Scientific American Supplement, No. 312, December 24, 1881 eBook

This eBook from the Gutenberg Project consists of approximately 122 pages of information about Scientific American Supplement, No. 312, December 24, 1881.

Nor has the speaking condenser been neglected.  As regards this, efforts have seemingly been made toward finding a convenient arrangement and a regular mode of construction, the good working of these apparatus being absolutely dependent upon the care with which they are set up.

In Dr. Herz’s opinion, the telephone is not to remain a single apparatus, varied only as to form, but, on the contrary, must be actually modified according to the purposes for which it is designed.  He thinks that a telephone operating at great distances must differ from a city apparatus, and that an instrument for transmitting song can not be absolutely the same as one for conversational purposes.  So he has endeavored to create types that shall prove appropriate for these different applications.

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For these measures there are adopted the fundamental unities—­centimeter, gramme, second, and this system is briefly designated by the letters C., G., S. The practical units, the ohm and the volt, will retain their present definitions; the ohm is a resistance equal to 10^{9} absolute unities (C., G., S.), and the volt is an electromotive force equal to 10^{8} absolute unities (C., G., S.).  The practical unit of resistance (ohm) will be represented by a column of mercury of 1 square mm. in section at the temperature of 0 deg.C.  An international commission will be charged with ascertaining for practice, by means of new experiments, the height of this column of mercury representing the ohm.  The name ampere will be given to the current produced by the electromotor force of 1 volt in a circuit whose resistance is 1 ohm. Coulomb is the quantity of electricity defined by the condition that in the current of an ampere the section of the conductor is traversed by a coulomb per second. Farad is the capacity defined by the condition that a coulomb in a condenser, whose capacity is a farad, establishes a difference of potential of a volt between the armatures.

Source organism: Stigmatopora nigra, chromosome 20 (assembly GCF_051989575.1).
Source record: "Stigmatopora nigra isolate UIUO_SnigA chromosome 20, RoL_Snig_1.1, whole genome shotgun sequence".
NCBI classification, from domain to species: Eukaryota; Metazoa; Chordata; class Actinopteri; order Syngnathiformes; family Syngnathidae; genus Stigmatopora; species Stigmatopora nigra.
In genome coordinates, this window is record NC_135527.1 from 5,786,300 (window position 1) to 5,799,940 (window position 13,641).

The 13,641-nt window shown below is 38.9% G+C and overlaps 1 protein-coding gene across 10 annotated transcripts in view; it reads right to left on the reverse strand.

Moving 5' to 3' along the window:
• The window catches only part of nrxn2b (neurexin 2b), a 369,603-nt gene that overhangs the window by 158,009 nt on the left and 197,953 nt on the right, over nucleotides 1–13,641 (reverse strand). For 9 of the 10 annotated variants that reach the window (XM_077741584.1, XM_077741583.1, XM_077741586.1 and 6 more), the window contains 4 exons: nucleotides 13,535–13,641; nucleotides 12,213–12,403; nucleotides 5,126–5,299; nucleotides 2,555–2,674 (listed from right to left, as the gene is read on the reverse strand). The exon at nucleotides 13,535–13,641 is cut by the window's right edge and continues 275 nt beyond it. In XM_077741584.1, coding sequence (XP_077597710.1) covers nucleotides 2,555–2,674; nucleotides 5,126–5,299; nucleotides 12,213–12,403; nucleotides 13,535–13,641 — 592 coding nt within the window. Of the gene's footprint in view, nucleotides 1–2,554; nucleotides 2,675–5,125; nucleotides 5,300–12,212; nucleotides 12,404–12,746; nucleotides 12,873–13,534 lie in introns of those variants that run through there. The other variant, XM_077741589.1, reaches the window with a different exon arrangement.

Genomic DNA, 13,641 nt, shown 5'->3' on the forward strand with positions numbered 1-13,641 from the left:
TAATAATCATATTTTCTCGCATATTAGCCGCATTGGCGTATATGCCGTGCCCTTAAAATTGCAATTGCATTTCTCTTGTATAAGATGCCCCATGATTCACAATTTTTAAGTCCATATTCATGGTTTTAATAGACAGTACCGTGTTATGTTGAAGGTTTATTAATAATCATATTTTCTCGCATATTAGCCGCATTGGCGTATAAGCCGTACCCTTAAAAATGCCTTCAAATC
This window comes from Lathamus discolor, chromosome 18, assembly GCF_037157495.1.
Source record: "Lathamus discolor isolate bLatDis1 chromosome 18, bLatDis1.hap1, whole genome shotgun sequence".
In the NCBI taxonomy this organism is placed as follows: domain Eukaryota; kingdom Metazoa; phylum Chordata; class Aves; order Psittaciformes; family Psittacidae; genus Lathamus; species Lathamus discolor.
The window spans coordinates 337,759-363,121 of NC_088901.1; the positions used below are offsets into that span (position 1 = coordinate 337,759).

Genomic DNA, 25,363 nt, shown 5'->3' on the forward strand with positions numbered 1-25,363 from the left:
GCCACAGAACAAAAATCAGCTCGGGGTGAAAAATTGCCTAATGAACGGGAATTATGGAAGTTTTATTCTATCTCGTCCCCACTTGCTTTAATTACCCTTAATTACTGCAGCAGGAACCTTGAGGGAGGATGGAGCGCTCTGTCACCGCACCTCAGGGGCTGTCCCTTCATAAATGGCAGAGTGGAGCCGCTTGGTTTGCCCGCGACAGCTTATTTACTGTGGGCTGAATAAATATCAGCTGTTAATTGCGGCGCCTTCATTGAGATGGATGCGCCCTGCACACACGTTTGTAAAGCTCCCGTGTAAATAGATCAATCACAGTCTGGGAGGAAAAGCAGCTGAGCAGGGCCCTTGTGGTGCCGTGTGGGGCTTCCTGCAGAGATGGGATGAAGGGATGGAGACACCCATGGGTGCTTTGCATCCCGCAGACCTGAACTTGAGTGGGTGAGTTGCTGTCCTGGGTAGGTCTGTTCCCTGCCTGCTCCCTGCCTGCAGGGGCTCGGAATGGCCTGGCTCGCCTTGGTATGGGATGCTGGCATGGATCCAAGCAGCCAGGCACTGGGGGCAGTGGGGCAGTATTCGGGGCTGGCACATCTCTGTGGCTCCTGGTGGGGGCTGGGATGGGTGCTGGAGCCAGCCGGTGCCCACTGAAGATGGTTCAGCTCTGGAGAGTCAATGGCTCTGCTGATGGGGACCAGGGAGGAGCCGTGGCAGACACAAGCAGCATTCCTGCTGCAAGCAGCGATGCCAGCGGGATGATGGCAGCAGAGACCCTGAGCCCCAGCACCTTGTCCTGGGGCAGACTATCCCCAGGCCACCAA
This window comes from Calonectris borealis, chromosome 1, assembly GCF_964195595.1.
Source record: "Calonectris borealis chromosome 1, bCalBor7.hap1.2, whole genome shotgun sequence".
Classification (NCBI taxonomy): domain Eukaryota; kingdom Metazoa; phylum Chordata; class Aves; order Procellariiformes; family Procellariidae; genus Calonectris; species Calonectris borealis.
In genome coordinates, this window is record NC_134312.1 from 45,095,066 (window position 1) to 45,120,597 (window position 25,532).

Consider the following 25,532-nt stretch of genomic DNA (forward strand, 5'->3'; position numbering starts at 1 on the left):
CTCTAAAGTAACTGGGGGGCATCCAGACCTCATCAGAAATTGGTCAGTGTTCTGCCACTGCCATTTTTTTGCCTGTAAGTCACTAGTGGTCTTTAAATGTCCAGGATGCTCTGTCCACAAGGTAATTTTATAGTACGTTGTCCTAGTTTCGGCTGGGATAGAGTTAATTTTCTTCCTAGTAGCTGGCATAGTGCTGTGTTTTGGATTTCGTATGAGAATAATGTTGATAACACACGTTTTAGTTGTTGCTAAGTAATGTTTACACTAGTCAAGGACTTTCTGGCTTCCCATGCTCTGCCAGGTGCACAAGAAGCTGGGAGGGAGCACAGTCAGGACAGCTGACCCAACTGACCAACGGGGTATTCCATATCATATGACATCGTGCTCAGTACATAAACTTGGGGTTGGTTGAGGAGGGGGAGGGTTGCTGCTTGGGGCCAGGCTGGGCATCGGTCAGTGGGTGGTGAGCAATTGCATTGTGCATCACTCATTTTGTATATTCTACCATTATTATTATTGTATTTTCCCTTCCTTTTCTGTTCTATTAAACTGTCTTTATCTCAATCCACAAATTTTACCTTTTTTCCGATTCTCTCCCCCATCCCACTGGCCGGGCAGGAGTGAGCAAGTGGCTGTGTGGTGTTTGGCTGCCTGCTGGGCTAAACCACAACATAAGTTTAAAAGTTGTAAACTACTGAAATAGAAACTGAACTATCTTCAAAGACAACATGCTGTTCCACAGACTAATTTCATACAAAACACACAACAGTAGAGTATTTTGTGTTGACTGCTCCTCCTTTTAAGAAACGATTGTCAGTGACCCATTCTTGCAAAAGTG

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In order to accumulate electricity for the production of light or motive power, the author has arranged secondary batteries, which differ from those of M.G.  Plante.  At the negative pole he uses a sheet of palladium, which, during the electrolysis, absorbs more than 900 times its volume of hydrogen.  At the positive pole he uses a sheet of lead.  The electrolyzed liquid is sulphuric acid at one tenth.  This element is very powerful, even when of small dimensions.  Another secondary element which has also given good results, is formed at the negative pole of a slender plate of sheet-iron.  This plate absorbs more than 200 times its volume of hydrogen

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Scientific American Supplement, No. 312, December 24, 1881 from Project Gutenberg. Public domain.
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